It is becoming clear that governments are bound to see a backlash when they do not engage the public in deals with tech vendors that affect public policy.
“I remain of the opinion that we shouldn’t make public policy with a vendor, so this was a bad deal at the beginning and is still a bad deal today.” Citizen activist Bianca Wylie made this declaration following a public meeting last August about a plan to turn a neighborhood in Toronto, Canada, into a hyper-connected data-fueled “global hub for urban innovation.”
Wylie is a vocal critic of Sidewalk Toronto, a partnership between the group overseeing the city’s waterfront revitalization and Google-affiliated Sidewalk Labs involving automated trash collection, traffic systems and public transport. In October, former Information and Privacy Commissioner of Ontario Ann Cavoukian stepped down from a consultant role on the project after learning that data privacy policies were not as strict as she originally understood.
Still in the planning stages, Sidewalk Toronto serves as a lesson to governments across the globe. Open cities and tech policy wonks say that when governments use tech such as algorithmic decision-making systems, the old procurement playbook needs a rewrite.
“Right now, what we see is an absence of democratic process,” said Deirdre Mulligan, co-director of the Berkeley Center for Law and Technology, during a keynote presentation on “Procurement as Policy” at the Association for Computing Machinery’s Conference on Fairness, Accountability and Transparency in Atlanta in January.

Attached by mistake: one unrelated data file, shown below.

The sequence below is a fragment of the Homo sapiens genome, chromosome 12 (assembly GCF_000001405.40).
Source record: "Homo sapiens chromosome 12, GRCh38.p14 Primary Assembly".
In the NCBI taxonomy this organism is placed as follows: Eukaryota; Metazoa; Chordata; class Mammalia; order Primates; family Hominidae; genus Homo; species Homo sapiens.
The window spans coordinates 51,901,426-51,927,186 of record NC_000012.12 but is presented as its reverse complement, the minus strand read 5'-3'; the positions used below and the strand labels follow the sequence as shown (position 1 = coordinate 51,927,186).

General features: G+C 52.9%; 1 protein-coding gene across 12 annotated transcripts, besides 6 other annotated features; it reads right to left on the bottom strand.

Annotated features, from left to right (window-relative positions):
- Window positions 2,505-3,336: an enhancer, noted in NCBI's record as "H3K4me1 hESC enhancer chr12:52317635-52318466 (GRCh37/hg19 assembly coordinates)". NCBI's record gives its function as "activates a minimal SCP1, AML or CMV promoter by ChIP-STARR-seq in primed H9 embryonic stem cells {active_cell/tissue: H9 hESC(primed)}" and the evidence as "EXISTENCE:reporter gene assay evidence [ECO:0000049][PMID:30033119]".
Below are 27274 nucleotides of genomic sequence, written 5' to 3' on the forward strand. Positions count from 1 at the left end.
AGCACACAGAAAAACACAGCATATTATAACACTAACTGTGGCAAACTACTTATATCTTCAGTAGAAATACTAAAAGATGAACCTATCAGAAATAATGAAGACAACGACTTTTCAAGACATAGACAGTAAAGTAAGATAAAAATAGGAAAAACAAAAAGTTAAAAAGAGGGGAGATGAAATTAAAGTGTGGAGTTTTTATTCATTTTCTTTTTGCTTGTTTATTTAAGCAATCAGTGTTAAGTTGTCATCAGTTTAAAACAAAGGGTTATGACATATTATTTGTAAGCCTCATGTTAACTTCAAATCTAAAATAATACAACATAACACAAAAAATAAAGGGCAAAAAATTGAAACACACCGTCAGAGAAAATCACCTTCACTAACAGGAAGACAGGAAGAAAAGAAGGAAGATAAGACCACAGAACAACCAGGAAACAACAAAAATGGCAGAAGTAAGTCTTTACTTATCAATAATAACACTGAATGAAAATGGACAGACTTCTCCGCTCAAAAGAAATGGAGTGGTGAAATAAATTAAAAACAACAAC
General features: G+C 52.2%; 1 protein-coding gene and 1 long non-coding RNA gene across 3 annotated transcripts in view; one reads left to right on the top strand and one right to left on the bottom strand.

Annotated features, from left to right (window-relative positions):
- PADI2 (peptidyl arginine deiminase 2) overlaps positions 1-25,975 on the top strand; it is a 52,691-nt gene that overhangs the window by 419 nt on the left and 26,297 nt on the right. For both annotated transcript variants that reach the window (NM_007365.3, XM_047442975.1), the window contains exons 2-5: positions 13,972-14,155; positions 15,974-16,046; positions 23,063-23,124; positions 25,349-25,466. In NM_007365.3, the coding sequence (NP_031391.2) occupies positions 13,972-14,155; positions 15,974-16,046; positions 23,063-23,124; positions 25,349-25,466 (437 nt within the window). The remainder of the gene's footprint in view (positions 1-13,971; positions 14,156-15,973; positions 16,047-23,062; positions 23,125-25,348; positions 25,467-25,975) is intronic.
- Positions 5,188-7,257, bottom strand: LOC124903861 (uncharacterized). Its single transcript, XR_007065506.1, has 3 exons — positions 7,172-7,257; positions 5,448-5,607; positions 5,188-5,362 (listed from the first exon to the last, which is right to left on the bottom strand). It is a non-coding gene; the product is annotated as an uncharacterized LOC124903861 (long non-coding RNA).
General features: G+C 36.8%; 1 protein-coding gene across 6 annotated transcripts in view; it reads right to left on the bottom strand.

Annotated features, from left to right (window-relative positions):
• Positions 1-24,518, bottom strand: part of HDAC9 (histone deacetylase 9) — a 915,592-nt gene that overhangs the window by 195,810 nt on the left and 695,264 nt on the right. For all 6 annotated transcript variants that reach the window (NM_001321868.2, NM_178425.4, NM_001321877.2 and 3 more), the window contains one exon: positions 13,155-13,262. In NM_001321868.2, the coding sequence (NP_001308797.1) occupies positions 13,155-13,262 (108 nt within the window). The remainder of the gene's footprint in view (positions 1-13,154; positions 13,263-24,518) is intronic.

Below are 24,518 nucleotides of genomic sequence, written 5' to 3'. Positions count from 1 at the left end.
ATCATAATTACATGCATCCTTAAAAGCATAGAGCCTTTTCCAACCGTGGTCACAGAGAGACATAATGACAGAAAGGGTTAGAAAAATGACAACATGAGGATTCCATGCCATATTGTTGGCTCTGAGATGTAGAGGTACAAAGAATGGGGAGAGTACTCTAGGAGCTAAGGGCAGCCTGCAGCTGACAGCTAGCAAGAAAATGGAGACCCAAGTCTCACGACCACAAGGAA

Agencies are acquiring systems “almost as though they are off-the-shelf products…without actually realizing that what is embedded in this system includes numerous policy decisions,” she said.
Agencies are acquiring systems “almost as though they are off-the-shelf products…without actually realizing that what is embedded in this system includes numerous policy decisions,” Mulligan said.
In response to a request to comment for this story regarding claims that the Sidewalk Toronto project did not offer enough community engagement, Sidewalk Labs directed Privacy Tech to a Feb. 19 opinion piece in the Toronto Star penned by Sidewalk CEO Dan Doctoroff, who served as New York City's deputy mayor for economic development and rebuilding from 2002 to 2008: “We have met in person with more than 18,000 Torontonians and hundreds of public officials. We’ve never said we have all the answers, and we haven’t always gotten it right. But we are committed to this city, have relished the give and take, and believe that these interactions have made us more sensitive to critical issues and meaningfully improved our plans.”